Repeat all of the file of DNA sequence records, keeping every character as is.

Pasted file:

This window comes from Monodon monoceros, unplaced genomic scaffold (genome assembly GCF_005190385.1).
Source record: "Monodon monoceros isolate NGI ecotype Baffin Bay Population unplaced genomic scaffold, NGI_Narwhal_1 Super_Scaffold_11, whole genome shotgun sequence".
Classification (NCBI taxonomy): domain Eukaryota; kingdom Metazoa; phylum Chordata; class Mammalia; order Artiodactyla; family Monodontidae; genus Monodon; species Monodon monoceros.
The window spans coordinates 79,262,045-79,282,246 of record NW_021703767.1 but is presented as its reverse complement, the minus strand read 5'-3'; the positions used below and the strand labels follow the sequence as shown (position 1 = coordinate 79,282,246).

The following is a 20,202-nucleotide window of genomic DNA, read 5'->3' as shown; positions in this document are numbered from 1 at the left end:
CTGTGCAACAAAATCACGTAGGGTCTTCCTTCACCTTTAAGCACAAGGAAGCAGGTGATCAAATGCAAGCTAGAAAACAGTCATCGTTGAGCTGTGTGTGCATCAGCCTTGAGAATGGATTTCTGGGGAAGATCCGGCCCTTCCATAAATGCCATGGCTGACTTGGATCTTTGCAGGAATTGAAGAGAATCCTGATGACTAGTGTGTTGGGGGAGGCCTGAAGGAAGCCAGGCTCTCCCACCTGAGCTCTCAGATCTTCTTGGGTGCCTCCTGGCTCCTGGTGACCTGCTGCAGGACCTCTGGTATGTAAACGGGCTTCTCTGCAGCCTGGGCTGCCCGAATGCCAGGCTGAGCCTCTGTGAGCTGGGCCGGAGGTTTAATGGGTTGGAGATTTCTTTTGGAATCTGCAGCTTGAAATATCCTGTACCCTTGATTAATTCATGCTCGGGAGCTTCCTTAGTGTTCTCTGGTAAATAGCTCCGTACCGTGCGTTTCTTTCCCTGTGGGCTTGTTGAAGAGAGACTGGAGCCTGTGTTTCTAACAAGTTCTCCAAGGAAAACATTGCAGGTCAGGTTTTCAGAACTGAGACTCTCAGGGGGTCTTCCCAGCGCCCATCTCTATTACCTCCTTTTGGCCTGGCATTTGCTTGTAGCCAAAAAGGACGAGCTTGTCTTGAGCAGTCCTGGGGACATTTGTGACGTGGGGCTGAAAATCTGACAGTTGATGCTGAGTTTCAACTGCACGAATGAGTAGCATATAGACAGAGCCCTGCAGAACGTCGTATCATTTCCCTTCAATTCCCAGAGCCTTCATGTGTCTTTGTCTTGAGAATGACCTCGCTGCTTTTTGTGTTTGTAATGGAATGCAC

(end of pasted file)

This window comes from Monodon monoceros, unplaced genomic scaffold (genome assembly GCF_005190385.1).
Source record: "Monodon monoceros isolate NGI ecotype Baffin Bay Population unplaced genomic scaffold, NGI_Narwhal_1 Super_Scaffold_11, whole genome shotgun sequence".
Classification (NCBI taxonomy): domain Eukaryota; kingdom Metazoa; phylum Chordata; class Mammalia; order Artiodactyla; family Monodontidae; genus Monodon; species Monodon monoceros.
The window spans coordinates 79,262,045-79,282,246 of record NW_021703767.1 but is presented as its reverse complement, the minus strand read 5'-3'; the positions used below and the strand labels follow the sequence as shown (position 1 = coordinate 79,282,246).

The following is a 20,202-nucleotide window of genomic DNA, read 5'->3' as shown; positions in this document are numbered from 1 at the left end:
CTGTGCAACAAAATCACGTAGGGTCTTCCTTCACCTTTAAGCACAAGGAAGCAGGTGATCAAATGCAAGCTAGAAAACAGTCATCGTTGAGCTGTGTGTGCATCAGCCTTGAGAATGGATTTCTGGGGAAGATCCGGCCCTTCCATAAATGCCATGGCTGACTTGGATCTTTGCAGGAATTGAAGAGAATCCTGATGACTAGTGTGTTGGGGGAGGCCTGAAGGAAGCCAGGCTCTCCCACCTGAGCTCTCAGATCTTCTTGGGTGCCTCCTGGCTCCTGGTGACCTGCTGCAGGACCTCTGGTATGTAAACGGGCTTCTCTGCAGCCTGGGCTGCCCGAATGCCAGGCTGAGCCTCTGTGAGCTGGGCCGGAGGTTTAATGGGTTGGAGATTTCTTTTGGAATCTGCAGCTTGAAATATCCTGTACCCTTGATTAATTCATGCTCGGGAGCTTCCTTAGTGTTCTCTGGTAAATAGCTCCGTACCGTGCGTTTCTTTCCCTGTGGGCTTGTTGAAGAGAGACTGGAGCCTGTGTTTCTAACAAGTTCTCCAAGGAAAACATTGCAGGTCAGGTTTTCAGAACTGAGACTCTCAGGGGGTCTTCCCAGCGCCCATCTCTATTACCTCCTTTTGGCCTGGCATTTGCTTGTAGCCAAAAAGGACGAGCTTGTCTTGAGCAGTCCTGGGGACATTTGTGACGTGGGGCTGAAAATCTGACAGTTGATGCTGAGTTTCAACTGCACGAATGAGTAGCATATAGACAGAGCCCTGCAGAACGTCGTATCATTTCCCTTCAATTCCCAGAGCCTTCATGTGTCTTTGTCTTGAGAATGACCTCGCTGCTTTTTGTGTTTGTAATGGAATGCAC